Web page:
Which Charlotte Cycling Studio is Right for You?
Whether you've just moved to a new city or just decided to get off the couch, finding your go-to gym can be a very intimidating process. Let's be real, no one actually enjoys being the new kid in a class full of nickname-basis regulars. But good news, guys! I already took the bullet on this one for ya: over the last few months, I threw myself out there and did a little investigating. That's right, I went super undercover, got my sweat on, and compiled a rundown of the hottest players in the Charlotte cycling game.
If you really hate being the new kid in class, then this is the cycling studio for you. Cyclebar is brand-spankin' new as well, since they just opened their doors back in August. I stopped by this gym about three times over a span of four weeks and I saw new faces every time I came in. So the good news is that everyone is a newbie here.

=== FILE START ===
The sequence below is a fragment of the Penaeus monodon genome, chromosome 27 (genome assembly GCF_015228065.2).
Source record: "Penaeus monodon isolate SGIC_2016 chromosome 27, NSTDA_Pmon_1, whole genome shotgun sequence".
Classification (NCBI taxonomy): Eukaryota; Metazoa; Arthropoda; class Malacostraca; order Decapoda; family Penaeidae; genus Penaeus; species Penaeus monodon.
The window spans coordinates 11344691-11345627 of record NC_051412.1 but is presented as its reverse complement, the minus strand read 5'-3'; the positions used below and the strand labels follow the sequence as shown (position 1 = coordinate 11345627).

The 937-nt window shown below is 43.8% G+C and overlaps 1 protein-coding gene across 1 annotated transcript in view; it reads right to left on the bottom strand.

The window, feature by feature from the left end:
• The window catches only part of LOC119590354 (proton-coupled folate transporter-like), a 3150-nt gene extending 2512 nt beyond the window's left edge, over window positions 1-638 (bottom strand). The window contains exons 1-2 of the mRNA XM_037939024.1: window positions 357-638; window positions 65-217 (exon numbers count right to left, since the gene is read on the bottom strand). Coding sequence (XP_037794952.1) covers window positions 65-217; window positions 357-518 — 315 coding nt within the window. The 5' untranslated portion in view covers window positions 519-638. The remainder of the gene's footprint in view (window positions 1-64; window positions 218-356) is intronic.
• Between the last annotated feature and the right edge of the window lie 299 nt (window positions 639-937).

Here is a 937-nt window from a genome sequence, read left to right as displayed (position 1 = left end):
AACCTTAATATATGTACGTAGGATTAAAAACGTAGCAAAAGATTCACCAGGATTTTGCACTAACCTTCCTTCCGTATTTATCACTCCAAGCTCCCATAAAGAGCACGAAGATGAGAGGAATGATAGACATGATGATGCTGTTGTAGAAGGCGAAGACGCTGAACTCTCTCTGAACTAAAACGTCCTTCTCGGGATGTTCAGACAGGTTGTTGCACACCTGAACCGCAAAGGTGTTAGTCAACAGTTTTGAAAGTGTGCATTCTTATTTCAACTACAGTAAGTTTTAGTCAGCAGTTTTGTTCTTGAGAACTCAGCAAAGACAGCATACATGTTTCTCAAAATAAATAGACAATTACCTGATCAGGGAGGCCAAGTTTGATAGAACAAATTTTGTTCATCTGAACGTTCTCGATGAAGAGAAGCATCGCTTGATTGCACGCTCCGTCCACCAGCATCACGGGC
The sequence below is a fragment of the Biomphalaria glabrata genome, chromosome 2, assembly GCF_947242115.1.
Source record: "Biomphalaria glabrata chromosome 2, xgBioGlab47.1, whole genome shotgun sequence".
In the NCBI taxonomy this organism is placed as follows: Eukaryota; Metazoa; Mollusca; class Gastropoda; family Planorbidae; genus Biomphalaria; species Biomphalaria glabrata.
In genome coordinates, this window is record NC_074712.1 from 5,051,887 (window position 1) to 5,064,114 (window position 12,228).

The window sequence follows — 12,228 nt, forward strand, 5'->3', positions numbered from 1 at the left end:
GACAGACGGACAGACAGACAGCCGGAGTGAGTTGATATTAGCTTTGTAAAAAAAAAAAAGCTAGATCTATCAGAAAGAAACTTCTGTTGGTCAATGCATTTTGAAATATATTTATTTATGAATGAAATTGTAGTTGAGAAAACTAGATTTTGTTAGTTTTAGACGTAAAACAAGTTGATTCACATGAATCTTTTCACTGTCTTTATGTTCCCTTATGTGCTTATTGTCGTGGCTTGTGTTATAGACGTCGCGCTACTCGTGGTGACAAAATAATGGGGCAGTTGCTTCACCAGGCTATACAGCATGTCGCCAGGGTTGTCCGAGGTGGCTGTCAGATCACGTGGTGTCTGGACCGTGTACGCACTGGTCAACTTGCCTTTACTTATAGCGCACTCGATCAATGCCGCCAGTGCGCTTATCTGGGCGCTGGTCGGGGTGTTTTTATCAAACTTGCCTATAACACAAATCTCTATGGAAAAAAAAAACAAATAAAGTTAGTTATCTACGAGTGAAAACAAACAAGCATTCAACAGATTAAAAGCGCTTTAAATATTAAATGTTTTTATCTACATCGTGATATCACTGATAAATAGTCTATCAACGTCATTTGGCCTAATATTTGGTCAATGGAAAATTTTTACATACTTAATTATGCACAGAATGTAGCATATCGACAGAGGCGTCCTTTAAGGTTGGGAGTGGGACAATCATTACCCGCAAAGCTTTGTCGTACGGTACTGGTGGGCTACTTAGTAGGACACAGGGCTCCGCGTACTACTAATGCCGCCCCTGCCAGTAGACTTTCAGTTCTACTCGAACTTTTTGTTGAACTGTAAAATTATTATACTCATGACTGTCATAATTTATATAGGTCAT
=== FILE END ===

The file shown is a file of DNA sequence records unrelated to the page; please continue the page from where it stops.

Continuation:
But just because the faces are fresh, doesn't mean that Cyclebar doesn't have repeat cyclers. In fact, this cycling experience was one of the most memorable I've had at any cycling studio before. When I walked into my first class here, I was almost worried that I was underdressed for the seemingly wild nightclub event I was about to attend. In this dimly-lit room, the accent lighting is constantly changing colors, the eclectic music is bumpin', and energetic music videos are playing on huge televisions at the front. The bikes are positioned in stacked arena-like seating, my absolute favorite (because you're not constantly in a staring match with the sweaty tush in front of you). This also means you can sneak a twerk or two in when your favorite jam comes on. 😉